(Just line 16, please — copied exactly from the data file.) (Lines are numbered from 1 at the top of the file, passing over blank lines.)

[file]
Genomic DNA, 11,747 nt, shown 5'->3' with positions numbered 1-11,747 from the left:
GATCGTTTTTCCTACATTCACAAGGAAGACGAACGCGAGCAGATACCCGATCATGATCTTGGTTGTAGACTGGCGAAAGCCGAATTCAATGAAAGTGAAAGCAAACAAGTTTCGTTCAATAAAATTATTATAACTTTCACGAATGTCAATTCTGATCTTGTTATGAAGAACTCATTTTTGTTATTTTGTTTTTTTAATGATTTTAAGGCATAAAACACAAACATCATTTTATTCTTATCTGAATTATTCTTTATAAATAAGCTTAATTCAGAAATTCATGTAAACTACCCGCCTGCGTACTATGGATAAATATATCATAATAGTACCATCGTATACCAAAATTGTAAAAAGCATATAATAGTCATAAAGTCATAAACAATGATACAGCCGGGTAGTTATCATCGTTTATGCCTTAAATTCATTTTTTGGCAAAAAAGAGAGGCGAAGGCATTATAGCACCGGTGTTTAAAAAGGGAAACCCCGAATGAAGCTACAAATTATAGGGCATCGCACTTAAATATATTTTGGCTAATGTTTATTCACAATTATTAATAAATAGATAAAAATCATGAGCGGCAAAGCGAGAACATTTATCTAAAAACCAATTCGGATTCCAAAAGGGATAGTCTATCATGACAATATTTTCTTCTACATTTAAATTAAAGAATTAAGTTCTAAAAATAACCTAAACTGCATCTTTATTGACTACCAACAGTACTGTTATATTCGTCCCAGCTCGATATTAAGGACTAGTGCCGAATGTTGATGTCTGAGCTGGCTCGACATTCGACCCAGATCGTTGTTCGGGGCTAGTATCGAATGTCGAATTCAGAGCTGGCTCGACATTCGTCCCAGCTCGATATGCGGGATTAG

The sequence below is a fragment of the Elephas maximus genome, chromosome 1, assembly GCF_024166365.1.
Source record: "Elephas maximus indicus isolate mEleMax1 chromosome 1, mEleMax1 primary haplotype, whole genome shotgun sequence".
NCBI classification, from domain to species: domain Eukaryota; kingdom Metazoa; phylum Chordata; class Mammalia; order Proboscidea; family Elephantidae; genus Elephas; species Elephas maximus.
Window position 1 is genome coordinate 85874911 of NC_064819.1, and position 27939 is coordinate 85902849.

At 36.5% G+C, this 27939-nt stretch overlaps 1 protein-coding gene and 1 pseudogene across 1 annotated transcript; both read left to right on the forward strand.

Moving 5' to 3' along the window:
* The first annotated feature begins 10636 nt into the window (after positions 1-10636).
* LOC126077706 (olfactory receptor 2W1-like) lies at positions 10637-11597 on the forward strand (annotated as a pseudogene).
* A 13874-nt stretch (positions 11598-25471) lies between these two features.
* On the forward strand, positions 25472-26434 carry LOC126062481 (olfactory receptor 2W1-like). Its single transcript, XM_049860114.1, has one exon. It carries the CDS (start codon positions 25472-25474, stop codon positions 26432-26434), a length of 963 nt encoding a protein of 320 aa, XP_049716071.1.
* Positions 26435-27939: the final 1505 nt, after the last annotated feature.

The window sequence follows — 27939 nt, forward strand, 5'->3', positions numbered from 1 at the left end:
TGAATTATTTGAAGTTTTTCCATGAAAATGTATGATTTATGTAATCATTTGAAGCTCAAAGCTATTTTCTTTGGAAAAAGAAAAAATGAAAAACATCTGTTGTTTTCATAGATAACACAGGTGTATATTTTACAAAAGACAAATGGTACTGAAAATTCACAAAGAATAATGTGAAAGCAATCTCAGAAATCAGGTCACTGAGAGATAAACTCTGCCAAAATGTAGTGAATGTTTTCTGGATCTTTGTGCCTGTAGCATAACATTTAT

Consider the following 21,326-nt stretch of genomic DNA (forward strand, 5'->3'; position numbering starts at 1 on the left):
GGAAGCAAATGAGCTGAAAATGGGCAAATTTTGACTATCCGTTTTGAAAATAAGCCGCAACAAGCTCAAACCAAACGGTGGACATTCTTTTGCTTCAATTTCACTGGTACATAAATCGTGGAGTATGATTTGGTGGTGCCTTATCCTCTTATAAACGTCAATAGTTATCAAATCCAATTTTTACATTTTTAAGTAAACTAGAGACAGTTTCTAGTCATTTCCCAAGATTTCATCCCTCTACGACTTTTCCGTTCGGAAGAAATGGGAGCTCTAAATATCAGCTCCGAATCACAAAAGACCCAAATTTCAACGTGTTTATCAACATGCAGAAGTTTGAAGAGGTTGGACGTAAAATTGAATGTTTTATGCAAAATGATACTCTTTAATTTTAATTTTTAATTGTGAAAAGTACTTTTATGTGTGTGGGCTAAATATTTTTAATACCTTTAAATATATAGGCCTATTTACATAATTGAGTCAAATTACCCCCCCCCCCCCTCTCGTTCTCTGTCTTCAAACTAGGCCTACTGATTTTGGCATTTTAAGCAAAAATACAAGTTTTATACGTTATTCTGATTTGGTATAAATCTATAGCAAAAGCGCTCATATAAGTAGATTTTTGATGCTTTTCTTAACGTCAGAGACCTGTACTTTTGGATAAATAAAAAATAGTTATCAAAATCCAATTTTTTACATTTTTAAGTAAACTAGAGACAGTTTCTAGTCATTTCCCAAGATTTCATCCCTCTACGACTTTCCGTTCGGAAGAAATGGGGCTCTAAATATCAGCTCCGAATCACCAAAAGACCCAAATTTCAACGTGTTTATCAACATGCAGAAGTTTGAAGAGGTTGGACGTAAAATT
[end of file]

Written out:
Consider the following 21,326-nt stretch of genomic DNA (forward strand, 5'->3'; position numbering starts at 1 on the left):